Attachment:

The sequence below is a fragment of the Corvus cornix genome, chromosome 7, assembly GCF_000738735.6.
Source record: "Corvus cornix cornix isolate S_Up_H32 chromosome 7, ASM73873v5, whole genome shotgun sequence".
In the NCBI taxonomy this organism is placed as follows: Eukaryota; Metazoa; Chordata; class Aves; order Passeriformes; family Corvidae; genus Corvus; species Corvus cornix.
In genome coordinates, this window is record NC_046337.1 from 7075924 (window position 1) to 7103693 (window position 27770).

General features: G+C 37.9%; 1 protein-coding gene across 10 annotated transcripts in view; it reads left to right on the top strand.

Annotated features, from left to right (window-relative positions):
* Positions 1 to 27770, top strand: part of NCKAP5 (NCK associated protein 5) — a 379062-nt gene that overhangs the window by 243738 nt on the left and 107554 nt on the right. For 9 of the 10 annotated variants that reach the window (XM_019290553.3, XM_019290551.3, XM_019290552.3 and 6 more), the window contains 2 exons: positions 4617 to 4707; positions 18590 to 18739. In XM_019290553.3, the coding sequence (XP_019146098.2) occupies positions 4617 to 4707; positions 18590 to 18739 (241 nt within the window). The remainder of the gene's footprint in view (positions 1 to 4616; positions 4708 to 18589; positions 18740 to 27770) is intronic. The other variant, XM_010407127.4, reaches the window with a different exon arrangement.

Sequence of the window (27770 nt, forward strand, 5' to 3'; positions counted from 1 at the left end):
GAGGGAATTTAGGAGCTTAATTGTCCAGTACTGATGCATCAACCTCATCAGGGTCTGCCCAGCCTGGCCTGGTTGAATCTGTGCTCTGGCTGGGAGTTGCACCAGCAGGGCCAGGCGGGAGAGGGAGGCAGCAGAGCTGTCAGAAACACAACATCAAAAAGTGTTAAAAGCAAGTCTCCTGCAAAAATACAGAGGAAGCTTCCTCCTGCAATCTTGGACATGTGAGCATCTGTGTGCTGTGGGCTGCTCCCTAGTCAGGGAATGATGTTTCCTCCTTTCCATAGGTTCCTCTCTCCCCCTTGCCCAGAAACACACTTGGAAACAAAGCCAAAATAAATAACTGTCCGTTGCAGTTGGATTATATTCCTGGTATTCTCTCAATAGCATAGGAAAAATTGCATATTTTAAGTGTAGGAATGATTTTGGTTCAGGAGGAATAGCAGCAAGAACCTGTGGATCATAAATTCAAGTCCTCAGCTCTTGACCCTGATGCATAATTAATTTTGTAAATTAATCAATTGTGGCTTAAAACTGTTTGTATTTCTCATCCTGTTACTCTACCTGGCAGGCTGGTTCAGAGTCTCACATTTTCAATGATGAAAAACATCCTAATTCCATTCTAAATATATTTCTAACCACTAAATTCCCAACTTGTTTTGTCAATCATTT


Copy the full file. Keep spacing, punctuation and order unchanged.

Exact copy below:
The sequence below is a fragment of the Corvus cornix genome, chromosome 7, assembly GCF_000738735.6.
Source record: "Corvus cornix cornix isolate S_Up_H32 chromosome 7, ASM73873v5, whole genome shotgun sequence".
In the NCBI taxonomy this organism is placed as follows: Eukaryota; Metazoa; Chordata; class Aves; order Passeriformes; family Corvidae; genus Corvus; species Corvus cornix.
In genome coordinates, this window is record NC_046337.1 from 7075924 (window position 1) to 7103693 (window position 27770).

General features: G+C 37.9%; 1 protein-coding gene across 10 annotated transcripts in view; it reads left to right on the top strand.

Annotated features, from left to right (window-relative positions):
* Positions 1 to 27770, top strand: part of NCKAP5 (NCK associated protein 5) — a 379062-nt gene that overhangs the window by 243738 nt on the left and 107554 nt on the right. For 9 of the 10 annotated variants that reach the window (XM_019290553.3, XM_019290551.3, XM_019290552.3 and 6 more), the window contains 2 exons: positions 4617 to 4707; positions 18590 to 18739. In XM_019290553.3, the coding sequence (XP_019146098.2) occupies positions 4617 to 4707; positions 18590 to 18739 (241 nt within the window). The remainder of the gene's footprint in view (positions 1 to 4616; positions 4708 to 18589; positions 18740 to 27770) is intronic. The other variant, XM_010407127.4, reaches the window with a different exon arrangement.

Sequence of the window (27770 nt, forward strand, 5' to 3'; positions counted from 1 at the left end):
GAGGGAATTTAGGAGCTTAATTGTCCAGTACTGATGCATCAACCTCATCAGGGTCTGCCCAGCCTGGCCTGGTTGAATCTGTGCTCTGGCTGGGAGTTGCACCAGCAGGGCCAGGCGGGAGAGGGAGGCAGCAGAGCTGTCAGAAACACAACATCAAAAAGTGTTAAAAGCAAGTCTCCTGCAAAAATACAGAGGAAGCTTCCTCCTGCAATCTTGGACATGTGAGCATCTGTGTGCTGTGGGCTGCTCCCTAGTCAGGGAATGATGTTTCCTCCTTTCCATAGGTTCCTCTCTCCCCCTTGCCCAGAAACACACTTGGAAACAAAGCCAAAATAAATAACTGTCCGTTGCAGTTGGATTATATTCCTGGTATTCTCTCAATAGCATAGGAAAAATTGCATATTTTAAGTGTAGGAATGATTTTGGTTCAGGAGGAATAGCAGCAAGAACCTGTGGATCATAAATTCAAGTCCTCAGCTCTTGACCCTGATGCATAATTAATTTTGTAAATTAATCAATTGTGGCTTAAAACTGTTTGTATTTCTCATCCTGTTACTCTACCTGGCAGGCTGGTTCAGAGTCTCACATTTTCAATGATGAAAAACATCCTAATTCCATTCTAAATATATTTCTAACCACTAAATTCCCAACTTGTTTTGTCAATCATTT